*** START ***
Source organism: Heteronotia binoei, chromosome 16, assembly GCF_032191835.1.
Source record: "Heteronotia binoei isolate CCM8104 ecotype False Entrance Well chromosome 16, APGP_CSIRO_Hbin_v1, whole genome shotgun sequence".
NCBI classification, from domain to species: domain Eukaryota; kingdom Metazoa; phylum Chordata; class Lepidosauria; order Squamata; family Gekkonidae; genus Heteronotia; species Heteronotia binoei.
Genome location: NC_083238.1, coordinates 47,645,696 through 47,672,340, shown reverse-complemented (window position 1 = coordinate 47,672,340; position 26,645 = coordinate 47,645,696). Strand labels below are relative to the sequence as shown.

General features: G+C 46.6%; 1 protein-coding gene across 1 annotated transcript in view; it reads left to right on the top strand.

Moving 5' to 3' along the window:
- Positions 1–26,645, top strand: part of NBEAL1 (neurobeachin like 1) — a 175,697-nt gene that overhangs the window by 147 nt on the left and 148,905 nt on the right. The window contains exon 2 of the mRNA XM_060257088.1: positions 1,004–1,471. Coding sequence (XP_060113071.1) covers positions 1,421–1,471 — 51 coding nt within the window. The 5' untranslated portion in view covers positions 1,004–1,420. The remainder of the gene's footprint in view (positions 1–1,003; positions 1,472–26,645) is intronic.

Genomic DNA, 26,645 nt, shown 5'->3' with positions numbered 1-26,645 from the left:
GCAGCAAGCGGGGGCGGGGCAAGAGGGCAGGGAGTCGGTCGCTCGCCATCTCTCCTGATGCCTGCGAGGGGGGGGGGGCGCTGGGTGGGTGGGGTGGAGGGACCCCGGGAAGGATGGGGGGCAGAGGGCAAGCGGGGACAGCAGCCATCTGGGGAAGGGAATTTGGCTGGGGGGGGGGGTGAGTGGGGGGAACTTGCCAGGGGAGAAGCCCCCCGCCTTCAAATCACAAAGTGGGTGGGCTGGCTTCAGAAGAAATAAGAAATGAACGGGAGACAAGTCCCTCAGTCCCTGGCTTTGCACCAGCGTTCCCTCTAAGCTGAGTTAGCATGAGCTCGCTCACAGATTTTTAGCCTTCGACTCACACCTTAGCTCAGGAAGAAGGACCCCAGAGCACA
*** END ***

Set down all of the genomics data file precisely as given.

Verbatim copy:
Source organism: Heteronotia binoei, chromosome 16, assembly GCF_032191835.1.
Source record: "Heteronotia binoei isolate CCM8104 ecotype False Entrance Well chromosome 16, APGP_CSIRO_Hbin_v1, whole genome shotgun sequence".
NCBI classification, from domain to species: domain Eukaryota; kingdom Metazoa; phylum Chordata; class Lepidosauria; order Squamata; family Gekkonidae; genus Heteronotia; species Heteronotia binoei.
Genome location: NC_083238.1, coordinates 47,645,696 through 47,672,340, shown reverse-complemented (window position 1 = coordinate 47,672,340; position 26,645 = coordinate 47,645,696). Strand labels below are relative to the sequence as shown.

General features: G+C 46.6%; 1 protein-coding gene across 1 annotated transcript in view; it reads left to right on the top strand.

Moving 5' to 3' along the window:
- Positions 1–26,645, top strand: part of NBEAL1 (neurobeachin like 1) — a 175,697-nt gene that overhangs the window by 147 nt on the left and 148,905 nt on the right. The window contains exon 2 of the mRNA XM_060257088.1: positions 1,004–1,471. Coding sequence (XP_060113071.1) covers positions 1,421–1,471 — 51 coding nt within the window. The 5' untranslated portion in view covers positions 1,004–1,420. The remainder of the gene's footprint in view (positions 1–1,003; positions 1,472–26,645) is intronic.

Genomic DNA, 26,645 nt, shown 5'->3' with positions numbered 1-26,645 from the left:
GCAGCAAGCGGGGGCGGGGCAAGAGGGCAGGGAGTCGGTCGCTCGCCATCTCTCCTGATGCCTGCGAGGGGGGGGGGGCGCTGGGTGGGTGGGGTGGAGGGACCCCGGGAAGGATGGGGGGCAGAGGGCAAGCGGGGACAGCAGCCATCTGGGGAAGGGAATTTGGCTGGGGGGGGGGGTGAGTGGGGGGAACTTGCCAGGGGAGAAGCCCCCCGCCTTCAAATCACAAAGTGGGTGGGCTGGCTTCAGAAGAAATAAGAAATGAACGGGAGACAAGTCCCTCAGTCCCTGGCTTTGCACCAGCGTTCCCTCTAAGCTGAGTTAGCATGAGCTCGCTCACAGATTTTTAGCCTTCGACTCACACCTTAGCTCAGGAAGAAGGACCCCAGAGCACA